hometoyyz SILVER AUTHOR 498 Comments

      Hey 757 -- my pleasure. Thanks for stopping by.

      "I hope they open this up to more routes - it definitely looks like a much better Y+ product than I've seen and experienced."
      - More 350s are to come, and the 777 fleet is getting refurbed over the course of 2018, I believe. So it will be available on most longer routes. I'm not sure if it makes sense for the 767s, but if the 330s ever get a refurb -- and if PS is a money-maker for DL -- I'd think they'll find a way. Looking at AC -- they have put PE on the 333s, but couldn't figure out a way to make it work on the 767s, although that could be because most of the 767s are bound for Rouge.

      "I definitely feel like this could be a good way to fly if you're wanting a bit more of an upgraded meal, but not willing to pay the J prices."
      - Exactly that. Although it seems like DL (and from what I've read AA) are focusing more on J-lite than Y-plus... which I imagine will mean that with some exceptions, they'll seek pricing that matches that. I guess time will tell.

      Again... thanks for stopping by and commenting!

      • Comment 425778 by
        KévinDC TEAM GOLD 4740 Comments

        Yeah, I think 767s are an issue for Premium Economy in general, mostly because it would have to be a 2-2-2 configuration, which isn't particularly efficient on 767s. I don't think AA is planning on adding Premium Economy to 767s, but they've already begun the refurb on 777s and A330s. I'm on a Premium Economy equipped 332 in a few weeks--the 2-3-2 configuration should be nice if my upgrade doesn't clear :-)

  • Comment 425438 by
    KévinDC TEAM GOLD 4740 Comments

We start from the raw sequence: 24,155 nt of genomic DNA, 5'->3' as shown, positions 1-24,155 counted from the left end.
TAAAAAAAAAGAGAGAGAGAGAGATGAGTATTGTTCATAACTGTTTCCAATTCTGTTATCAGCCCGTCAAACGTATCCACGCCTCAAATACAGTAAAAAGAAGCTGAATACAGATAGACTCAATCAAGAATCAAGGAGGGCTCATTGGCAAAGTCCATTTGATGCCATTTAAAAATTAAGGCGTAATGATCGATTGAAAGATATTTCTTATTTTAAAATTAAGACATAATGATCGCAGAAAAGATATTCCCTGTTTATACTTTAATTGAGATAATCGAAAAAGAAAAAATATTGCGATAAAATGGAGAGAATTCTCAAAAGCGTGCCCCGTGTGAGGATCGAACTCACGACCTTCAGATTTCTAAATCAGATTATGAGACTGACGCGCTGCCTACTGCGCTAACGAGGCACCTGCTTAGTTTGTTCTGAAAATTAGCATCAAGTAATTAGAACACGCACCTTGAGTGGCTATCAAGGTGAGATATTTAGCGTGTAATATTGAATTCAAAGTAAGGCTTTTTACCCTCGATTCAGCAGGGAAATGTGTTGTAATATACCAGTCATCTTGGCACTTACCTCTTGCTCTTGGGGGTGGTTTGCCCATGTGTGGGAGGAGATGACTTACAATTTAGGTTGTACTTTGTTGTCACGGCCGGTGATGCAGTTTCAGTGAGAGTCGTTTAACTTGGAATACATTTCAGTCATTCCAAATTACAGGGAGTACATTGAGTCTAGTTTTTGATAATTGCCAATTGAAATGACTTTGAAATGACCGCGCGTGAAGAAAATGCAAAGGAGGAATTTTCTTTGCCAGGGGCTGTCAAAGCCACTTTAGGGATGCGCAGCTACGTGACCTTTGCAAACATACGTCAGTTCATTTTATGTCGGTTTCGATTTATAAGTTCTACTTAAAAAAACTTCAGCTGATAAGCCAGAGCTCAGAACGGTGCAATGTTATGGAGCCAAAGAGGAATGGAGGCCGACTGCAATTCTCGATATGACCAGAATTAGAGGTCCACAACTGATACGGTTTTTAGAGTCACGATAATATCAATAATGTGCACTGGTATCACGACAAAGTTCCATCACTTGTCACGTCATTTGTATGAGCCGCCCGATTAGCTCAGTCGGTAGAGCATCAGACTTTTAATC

I love that U.S. carriers are finally adopting true international Premium Economy. Well, except for UA...as usual, behind the times :-P

    Both AA and DL seem to have gone more high-end that average with the soft products. Despite a narrow-ish seat with that 2-4-2 configuration, everything else about the product looks to be on par if not better than Premium Economy on foreign carriers. The leg-rest and deep recline are definitely good features.

    I've played around with some DL Premium Economy fares and it seems that the domestic legs of an international Premium Economy itinerary always book into domestic First (at least on the itineraries I've looked at). I guess it has something to do with using the same fare bucket, like you mention in your intro. This makes DL Premium Select an even more attractive option since Premium Economy usual books into Economy for shorthaul connections on other carriers.

    I think it's really smart for DL to book the domestic sectors into First because it makes for a consistent experience. As you mentioned in your report, the Premium Select seats are essentially Domestic F seats, so connecting from Domestic First to Premium Select makes for a consistent overall passenger experience.

    The downside to all this is that DL has started marketing some short TATL flights operated by Domestic F outfitted aircraft as "Premium Select" (some flights to Iceland, Ireland, and the Azores). The problem with that being that when the Premium cabin was marketed as "Business class", non-status passengers had Sky Club access, now that they are marketed as PS, no more lounge access. Despite the fact that from a product standpoint it makes sense to market a Domestic F cabin as Premium Economy since it is essentially the same product, it is inconsistent across markets because short international flights within the Americas featuring Domestic F cabins are marketed as Business and come with lounge access. I wonder if DL is testing the waters to begin downgrading the marketing of all short/medium-haul international flights on Domestic F-equipped aircraft to "Premium Select". We shall see I guess. Interesting times we live in!